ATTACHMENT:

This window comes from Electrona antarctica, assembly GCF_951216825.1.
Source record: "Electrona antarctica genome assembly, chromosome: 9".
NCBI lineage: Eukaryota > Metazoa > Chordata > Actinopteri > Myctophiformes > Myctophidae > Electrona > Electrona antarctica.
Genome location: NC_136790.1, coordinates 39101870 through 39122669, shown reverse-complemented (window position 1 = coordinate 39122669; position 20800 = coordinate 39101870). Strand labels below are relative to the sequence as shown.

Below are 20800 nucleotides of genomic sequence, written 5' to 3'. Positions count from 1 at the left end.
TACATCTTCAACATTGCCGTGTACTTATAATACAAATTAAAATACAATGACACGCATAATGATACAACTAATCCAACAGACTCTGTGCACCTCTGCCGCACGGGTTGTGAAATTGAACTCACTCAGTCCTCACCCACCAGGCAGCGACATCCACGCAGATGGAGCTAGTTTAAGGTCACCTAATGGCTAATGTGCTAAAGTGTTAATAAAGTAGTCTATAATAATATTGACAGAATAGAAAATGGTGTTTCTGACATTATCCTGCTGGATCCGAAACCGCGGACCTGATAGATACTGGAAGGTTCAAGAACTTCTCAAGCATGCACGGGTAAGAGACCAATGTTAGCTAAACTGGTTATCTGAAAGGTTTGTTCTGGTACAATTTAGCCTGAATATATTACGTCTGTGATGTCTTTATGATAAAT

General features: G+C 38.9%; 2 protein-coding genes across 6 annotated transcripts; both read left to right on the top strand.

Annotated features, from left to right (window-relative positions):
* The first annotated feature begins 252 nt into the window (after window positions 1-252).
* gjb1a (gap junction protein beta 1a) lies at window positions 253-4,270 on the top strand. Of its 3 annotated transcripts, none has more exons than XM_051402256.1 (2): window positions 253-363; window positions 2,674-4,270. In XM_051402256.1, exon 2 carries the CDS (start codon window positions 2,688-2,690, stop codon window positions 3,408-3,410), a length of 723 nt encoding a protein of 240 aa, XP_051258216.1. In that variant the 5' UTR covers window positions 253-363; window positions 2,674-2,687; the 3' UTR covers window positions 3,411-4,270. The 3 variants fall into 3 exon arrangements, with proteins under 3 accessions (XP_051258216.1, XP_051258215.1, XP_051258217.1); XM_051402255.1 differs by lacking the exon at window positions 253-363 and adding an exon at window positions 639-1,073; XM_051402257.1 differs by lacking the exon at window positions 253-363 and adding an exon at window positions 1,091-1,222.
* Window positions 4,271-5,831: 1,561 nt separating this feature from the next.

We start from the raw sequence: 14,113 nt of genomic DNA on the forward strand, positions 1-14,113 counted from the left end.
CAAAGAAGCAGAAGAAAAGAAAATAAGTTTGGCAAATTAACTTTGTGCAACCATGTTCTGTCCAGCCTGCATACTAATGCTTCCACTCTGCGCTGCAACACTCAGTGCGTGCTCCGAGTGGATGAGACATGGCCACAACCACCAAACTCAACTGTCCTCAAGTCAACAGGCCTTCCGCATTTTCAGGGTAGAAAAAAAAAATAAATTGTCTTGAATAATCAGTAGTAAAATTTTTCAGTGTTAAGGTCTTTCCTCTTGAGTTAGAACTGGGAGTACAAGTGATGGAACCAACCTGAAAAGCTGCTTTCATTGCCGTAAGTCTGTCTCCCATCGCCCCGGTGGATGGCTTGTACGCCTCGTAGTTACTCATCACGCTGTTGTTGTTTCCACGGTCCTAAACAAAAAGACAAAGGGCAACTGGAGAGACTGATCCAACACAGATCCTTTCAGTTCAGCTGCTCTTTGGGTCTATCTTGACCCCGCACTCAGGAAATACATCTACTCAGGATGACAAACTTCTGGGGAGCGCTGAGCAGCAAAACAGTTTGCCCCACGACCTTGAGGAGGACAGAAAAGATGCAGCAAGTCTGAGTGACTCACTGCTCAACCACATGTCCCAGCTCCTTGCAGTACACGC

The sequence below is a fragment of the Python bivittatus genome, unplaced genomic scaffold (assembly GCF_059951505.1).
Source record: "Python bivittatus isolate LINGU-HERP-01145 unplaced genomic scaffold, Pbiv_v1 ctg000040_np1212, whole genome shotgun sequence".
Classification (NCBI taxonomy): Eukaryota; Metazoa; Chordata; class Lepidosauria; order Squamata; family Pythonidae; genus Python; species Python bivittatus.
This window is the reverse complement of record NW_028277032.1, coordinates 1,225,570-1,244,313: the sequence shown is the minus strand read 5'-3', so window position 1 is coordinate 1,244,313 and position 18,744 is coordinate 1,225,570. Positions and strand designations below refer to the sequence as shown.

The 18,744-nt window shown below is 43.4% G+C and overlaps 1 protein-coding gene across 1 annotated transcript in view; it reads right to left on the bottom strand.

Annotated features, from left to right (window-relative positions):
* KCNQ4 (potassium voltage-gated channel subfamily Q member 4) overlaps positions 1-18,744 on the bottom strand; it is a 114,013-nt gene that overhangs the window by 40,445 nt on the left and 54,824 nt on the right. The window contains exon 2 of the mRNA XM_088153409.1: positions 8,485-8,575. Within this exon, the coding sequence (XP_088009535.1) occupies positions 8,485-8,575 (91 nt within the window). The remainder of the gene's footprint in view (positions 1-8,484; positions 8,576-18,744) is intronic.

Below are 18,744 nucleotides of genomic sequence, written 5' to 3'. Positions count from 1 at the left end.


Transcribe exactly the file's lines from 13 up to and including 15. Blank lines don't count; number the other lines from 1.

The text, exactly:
CAAAGAAGCAGAAGAAAAGAAAATAAGTTTGGCAAATTAACTTTGTGCAACCATGTTCTGTCCAGCCTGCATACTAATGCTTCCACTCTGCGCTGCAACACTCAGTGCGTGCTCCGAGTGGATGAGACATGGCCACAACCACCAAACTCAACTGTCCTCAAGTCAACAGGCCTTCCGCATTTTCAGGGTAGAAAAAAAAAATAAATTGTCTTGAATAATCAGTAGTAAAATTTTTCAGTGTTAAGGTCTTTCCTCTTGAGTTAGAACTGGGAGTACAAGTGATGGAACCAACCTGAAAAGCTGCTTTCATTGCCGTAAGTCTGTCTCCCATCGCCCCGGTGGATGGCTTGTACGCCTCGTAGTTACTCATCACGCTGTTGTTGTTTCCACGGTCCTAAACAAAAAGACAAAGGGCAACTGGAGAGACTGATCCAACACAGATCCTTTCAGTTCAGCTGCTCTTTGGGTCTATCTTGACCCCGCACTCAGGAAATACATCTACTCAGGATGACAAACTTCTGGGGAGCGCTGAGCAGCAAAACAGTTTGCCCCACGACCTTGAGGAGGACAGAAAAGATGCAGCAAGTCTGAGTGACTCACTGCTCAACCACATGTCCCAGCTCCTTGCAGTACACGC

The sequence below is a fragment of the Python bivittatus genome, unplaced genomic scaffold (assembly GCF_059951505.1).
Source record: "Python bivittatus isolate LINGU-HERP-01145 unplaced genomic scaffold, Pbiv_v1 ctg000040_np1212, whole genome shotgun sequence".